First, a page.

Rangers’ power play erupts after series-long struggles


Through the first five games of their first-round playoff series, the Rangers’ power play had scored three times on 12 opportunities. They nearly produced as many goals on Friday night alone. 

Of their three opportunities, the Rangers scored twice, keying a come-from-behind, 5-3 Game 6 victory over the Penguins at PPG Paints Arena. 

It’s safe to assume that without that 180-degree turn on the power play, the Blueshirts’ offseason would have arrived Friday night in Pittsburgh. But the unit, led by Mika Zibanejad and Chris Kreider, came up big after the Rangers dug themselves into a 2-0 hole. 

“Special teams were key tonight,” Rangers coach Gerard Gallant said. 

Zibanejad cut that two-goal deficit in half on the man advantage 5:05 into the second period with a one-timer from the right circle, and Kreider got to the rebound of a Zibanejad shot later in the period to put the Rangers ahead. 

Chris Kreider scores during the Rangers’ Game 6 win over the Penguins.
Charles Wenzelberg/New York Post

“I think it was nice to see it go in,” said Kreider, who also notched the go-ahead goal in the tense game with 1:28 left in the third period. “I think we’ve been doing a lot of good things on the power play. You want to at least generate momentum if the puck’s not going in. But at the same time, you want to see the puck go in. Doing a lot of good things and not getting results is one thing. … It was good we were able to cash in.”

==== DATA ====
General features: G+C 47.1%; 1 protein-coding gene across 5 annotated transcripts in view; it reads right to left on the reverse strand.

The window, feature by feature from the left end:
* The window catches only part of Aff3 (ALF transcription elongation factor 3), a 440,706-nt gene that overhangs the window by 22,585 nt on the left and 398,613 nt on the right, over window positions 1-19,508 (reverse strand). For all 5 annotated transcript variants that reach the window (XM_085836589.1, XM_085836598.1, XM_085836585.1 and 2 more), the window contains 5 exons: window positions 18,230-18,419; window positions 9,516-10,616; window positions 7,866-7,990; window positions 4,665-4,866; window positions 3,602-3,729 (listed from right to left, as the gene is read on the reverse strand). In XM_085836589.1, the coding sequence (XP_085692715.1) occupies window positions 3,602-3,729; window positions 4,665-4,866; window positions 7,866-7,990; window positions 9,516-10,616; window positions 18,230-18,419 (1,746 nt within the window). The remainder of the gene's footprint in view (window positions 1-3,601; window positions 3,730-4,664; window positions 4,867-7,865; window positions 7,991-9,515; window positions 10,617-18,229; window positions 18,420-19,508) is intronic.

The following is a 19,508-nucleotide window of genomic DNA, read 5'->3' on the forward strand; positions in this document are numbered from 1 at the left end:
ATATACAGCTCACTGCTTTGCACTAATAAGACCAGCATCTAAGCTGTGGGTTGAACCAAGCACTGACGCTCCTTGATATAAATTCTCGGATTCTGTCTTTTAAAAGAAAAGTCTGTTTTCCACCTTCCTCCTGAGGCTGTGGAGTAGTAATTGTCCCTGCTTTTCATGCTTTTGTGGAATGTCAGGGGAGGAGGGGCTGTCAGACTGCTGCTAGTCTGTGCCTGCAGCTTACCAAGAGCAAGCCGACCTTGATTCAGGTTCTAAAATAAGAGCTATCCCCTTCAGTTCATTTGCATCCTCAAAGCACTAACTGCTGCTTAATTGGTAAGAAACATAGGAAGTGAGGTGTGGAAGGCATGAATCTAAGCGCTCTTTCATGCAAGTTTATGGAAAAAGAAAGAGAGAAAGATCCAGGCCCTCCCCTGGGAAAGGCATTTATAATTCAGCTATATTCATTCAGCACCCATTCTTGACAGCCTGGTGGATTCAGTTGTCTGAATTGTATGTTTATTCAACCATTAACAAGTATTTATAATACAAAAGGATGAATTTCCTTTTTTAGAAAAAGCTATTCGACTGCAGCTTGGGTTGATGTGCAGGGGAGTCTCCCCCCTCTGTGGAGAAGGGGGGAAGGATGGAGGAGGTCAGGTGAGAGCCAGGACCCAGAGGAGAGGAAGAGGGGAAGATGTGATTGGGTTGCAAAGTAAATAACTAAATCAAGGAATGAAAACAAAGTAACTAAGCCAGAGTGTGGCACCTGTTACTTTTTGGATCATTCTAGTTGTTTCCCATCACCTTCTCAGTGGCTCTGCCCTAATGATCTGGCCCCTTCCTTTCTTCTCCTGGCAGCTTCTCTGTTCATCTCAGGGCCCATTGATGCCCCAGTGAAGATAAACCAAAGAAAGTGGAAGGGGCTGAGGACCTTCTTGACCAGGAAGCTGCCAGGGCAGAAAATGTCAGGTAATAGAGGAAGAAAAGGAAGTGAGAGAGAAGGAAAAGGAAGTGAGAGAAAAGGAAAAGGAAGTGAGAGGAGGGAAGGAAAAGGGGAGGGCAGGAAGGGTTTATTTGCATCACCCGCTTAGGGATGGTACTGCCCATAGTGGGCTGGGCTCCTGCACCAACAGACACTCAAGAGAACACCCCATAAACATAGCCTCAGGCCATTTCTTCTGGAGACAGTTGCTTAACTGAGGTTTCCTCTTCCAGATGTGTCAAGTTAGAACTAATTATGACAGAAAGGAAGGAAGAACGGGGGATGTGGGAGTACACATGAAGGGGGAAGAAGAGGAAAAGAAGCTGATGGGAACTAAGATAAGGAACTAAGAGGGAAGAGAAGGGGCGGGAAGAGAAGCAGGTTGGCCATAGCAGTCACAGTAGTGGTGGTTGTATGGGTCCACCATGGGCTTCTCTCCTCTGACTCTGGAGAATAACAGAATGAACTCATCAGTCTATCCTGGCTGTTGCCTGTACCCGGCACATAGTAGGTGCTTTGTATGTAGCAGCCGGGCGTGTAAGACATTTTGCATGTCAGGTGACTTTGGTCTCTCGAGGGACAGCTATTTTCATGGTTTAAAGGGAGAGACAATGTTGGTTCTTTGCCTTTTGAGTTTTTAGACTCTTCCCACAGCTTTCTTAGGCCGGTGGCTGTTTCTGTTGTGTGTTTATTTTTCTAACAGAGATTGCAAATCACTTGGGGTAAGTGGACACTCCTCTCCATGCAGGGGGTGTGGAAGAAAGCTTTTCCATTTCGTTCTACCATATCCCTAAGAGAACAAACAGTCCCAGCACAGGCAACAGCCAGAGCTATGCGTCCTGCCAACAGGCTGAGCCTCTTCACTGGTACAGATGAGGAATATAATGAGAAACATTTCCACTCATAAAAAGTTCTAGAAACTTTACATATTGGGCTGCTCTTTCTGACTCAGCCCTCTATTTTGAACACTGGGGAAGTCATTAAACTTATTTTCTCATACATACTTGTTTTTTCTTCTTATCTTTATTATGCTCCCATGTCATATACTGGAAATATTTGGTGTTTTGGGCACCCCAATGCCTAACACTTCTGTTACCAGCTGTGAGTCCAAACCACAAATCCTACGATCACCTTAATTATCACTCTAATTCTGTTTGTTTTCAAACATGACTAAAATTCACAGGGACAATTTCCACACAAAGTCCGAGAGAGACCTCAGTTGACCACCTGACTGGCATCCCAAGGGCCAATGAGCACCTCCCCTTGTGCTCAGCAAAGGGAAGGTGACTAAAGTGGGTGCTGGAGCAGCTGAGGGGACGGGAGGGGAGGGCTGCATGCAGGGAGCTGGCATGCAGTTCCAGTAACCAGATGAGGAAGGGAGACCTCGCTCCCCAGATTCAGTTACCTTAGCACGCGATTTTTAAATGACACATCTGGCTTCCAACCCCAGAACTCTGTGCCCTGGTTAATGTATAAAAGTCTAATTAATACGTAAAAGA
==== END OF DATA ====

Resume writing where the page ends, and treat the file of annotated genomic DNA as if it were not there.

Contrast that to the Penguins, who again failed to convert on a 5-on-3 power play, just as they failed in Game 5, and were 0-for-3 on the power play Friday night. 

“The special teams were the difference,” Penguins coach Mike Sullivan said. “We’ve got to be better on the power play. We’ve got to be better on the penalty kill.”

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